Support AppRadioWorld by shopping via these links...
***Shop*** or ***Shop***

Friday, November 25, 2011

DashCommand for AppRadio: Initial Thoughts

I've been waiting quite a while for more apps to be available for the AppRadio since I bought it this past summer. Initially only four third-party apps were compatible: Rdio, MotionX GPS Drive, INRIX Traffic and Pandora. Eventually I figured out that Netflix and YouTube could also be used with the AppRadio, albeit using the neat double-DIN screen of the car stereo as an external display. Of course, the iPod app was compatible too.

Then came the sort of second wave of apps that had included AppRadio functionality. These included StreamS HiFi Radio, AUPEO! and DashCommand. While the other two are apps used for streaming music over the internet, DashCommand is totally different. It is an OBD-II vehicle instrumentation application. It basically gives car specific data and gauges that are obtained directly from the engine (using OBD-II hardware which needs to be bought separately). The app itself costs $49.99 in the iOS App Store.
The DashCommand app interface.

DashCommand is an app developed by Palmer Performance Engineering whose website gives a list of recommended OBD-II hardware to use with the app. These devices range from $120-$150 and sometimes even more. I wasn't sure at first if I was willing to make this near $200 investment just to get engine codes displayed on my stereo but then I saw what the app can really do. It can display important information like fuel economy information, trouble codes (commonly 'check engine' lights on the dashboard), performance gauges like corrected vehicle speed, acceleration and braking, torque etc., engine gauges like coolant temperature, air temperature, timing etc. and a lot more technical stuff for the car tech buff. Even if you aren't familiar with what most of those gauges or numbers mean it is still a fun way of getting to know your car better.

What I liked the most was the very complex trip information that can be obtained from DashCommand. There are ways of configuring daily commute trips and evaluating fuel consumption, time consumed and basically how much you spend everyday on gas on your trip to work or elsewhere. There is also carbon dioxide emission information available for your car. The trip information is so detailed that it will even tell you how much time you spent idling and moving, time in each gear, distance traveled in each gear and maximum speed, acceleration and torque. Certainly seems like too much information but there's even more that gets too technical for me.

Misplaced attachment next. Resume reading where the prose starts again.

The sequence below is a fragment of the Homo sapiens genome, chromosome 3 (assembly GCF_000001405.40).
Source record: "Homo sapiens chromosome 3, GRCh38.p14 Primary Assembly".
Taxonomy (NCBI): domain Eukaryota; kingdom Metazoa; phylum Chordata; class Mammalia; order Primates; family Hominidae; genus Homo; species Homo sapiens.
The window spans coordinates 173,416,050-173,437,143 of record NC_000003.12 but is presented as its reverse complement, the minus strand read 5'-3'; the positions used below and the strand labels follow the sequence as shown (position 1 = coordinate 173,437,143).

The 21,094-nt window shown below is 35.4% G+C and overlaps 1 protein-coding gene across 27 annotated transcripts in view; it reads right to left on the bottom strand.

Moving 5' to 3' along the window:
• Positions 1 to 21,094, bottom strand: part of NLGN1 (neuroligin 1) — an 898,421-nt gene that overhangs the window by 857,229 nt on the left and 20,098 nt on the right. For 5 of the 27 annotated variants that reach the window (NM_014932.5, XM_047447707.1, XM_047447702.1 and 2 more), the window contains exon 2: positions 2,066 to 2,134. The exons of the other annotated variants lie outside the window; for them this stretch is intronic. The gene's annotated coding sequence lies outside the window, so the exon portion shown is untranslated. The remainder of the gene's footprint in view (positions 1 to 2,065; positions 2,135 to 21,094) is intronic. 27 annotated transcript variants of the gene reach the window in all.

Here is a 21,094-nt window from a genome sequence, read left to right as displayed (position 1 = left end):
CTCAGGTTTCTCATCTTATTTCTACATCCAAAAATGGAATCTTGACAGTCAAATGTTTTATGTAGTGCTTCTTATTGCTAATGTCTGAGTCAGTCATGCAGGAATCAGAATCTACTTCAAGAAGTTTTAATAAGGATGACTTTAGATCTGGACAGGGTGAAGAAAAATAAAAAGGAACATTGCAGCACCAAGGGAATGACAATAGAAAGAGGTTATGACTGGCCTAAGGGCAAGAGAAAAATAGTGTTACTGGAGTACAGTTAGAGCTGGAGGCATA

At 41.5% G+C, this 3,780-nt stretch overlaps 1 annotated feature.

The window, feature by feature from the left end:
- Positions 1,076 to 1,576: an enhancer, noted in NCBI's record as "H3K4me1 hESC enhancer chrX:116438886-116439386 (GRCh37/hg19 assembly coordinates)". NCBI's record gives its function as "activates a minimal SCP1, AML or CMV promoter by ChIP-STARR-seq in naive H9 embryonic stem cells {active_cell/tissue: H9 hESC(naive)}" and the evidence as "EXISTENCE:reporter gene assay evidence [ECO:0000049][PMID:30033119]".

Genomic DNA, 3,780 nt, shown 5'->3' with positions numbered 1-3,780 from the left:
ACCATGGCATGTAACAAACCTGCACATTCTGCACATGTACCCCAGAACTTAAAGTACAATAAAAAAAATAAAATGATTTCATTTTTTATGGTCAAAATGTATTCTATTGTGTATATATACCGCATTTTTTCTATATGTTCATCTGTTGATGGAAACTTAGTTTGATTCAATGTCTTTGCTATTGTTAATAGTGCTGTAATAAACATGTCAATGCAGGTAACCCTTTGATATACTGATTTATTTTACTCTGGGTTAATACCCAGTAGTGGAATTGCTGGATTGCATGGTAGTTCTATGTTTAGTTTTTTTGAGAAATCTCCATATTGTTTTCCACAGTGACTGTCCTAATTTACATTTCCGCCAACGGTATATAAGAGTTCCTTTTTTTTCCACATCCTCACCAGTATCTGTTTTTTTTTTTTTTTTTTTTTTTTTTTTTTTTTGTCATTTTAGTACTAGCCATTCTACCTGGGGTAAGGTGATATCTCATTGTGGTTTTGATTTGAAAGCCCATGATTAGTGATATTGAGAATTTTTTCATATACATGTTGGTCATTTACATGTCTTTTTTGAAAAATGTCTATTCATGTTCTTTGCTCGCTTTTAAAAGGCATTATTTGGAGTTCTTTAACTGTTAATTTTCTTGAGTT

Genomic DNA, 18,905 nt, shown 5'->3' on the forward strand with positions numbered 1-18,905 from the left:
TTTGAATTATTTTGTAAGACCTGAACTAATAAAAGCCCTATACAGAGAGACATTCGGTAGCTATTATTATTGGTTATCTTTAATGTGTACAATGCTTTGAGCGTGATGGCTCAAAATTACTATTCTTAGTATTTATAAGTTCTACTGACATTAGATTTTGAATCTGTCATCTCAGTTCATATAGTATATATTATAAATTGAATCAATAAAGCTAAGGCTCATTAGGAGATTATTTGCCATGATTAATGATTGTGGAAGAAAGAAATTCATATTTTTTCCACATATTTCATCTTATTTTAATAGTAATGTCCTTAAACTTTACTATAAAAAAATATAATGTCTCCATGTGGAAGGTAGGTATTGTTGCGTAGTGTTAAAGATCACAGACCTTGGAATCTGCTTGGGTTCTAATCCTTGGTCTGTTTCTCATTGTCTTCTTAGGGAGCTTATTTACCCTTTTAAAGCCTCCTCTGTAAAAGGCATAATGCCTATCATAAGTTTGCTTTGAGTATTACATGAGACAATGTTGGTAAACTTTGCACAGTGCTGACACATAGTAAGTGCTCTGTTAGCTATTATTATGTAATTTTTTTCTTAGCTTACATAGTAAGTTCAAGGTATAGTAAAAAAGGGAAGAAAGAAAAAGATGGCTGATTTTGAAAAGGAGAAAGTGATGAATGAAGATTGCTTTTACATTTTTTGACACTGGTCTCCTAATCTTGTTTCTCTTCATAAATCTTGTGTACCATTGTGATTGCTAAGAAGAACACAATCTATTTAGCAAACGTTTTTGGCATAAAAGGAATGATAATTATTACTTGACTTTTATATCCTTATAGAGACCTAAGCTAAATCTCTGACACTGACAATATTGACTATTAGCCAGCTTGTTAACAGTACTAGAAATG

So I decided to purchase the app and a compatible OBD-II hardware device. I needed one with wi-fi connectivity. There are devices that connect to the iPhone through USB or bluetooth but they didn't seem practical for my need. So I snooped around Amazon and eBay, like I always do, for cheaper prices on the hardware and came across one that was comparatively pretty inexpensive. It's the Wi-fi OBD-II Diagnostic Scanner for iPhone by CLK Devices. The price I found on eBay was $79 which was very appealing and the best that I could find by at least $20. However, I wasn't sure if it would work with DashCommand because the CLK Device is not mentioned in the list of compatible hardware for DashCommand. Luckily I googled some Car Tech forums and found out that it was indeed compatible. That helped my making my decision to buy it.

I just got the OBD-II device a couple of days ago and wasted no time in installing it in my car. I found out where exactly the OBD-II port for my car is located and had no problem doing so. I have to mention that after connecting to the wi-fi connection name 'CLK Device' created by the hardware, I had to add custom IP settings on my iPhone for the connection. I had to use a static IP address (not DHCP) and subnet mask as following:

IP Address:
Subnet Mask:

As soon as I entered those numbers the iPhone connected to the device via an 'ad hoc' connection. In other words it is a direct connection between the iPhone and the OBD-II hardware. The iPhone can still use its 3G connection for other data so you can stream music in the background while using DashCommand. I wasn't sure if I could do this at first but have just confirmed it.

My initial thoughts about DashCommand are very good. I think this app makes driving even more fun now. I can fine tune my driving habits to conserve fuel and lower carbon dioxide emission. So if you own an AppRadio or are thinking of getting one give DashCommand a serious thought. Although it will set you back about $120-$150 in my opinion it's still well worth every penny.

I will upload some more pictures in my next post, so stay tuned. One last thing... remember to keep your hands on the wheel and eyes on the road at all times while driving.

No comments :

Post a Comment

All comments will be screened for spam. Allow up to 24 hours for comments to show up.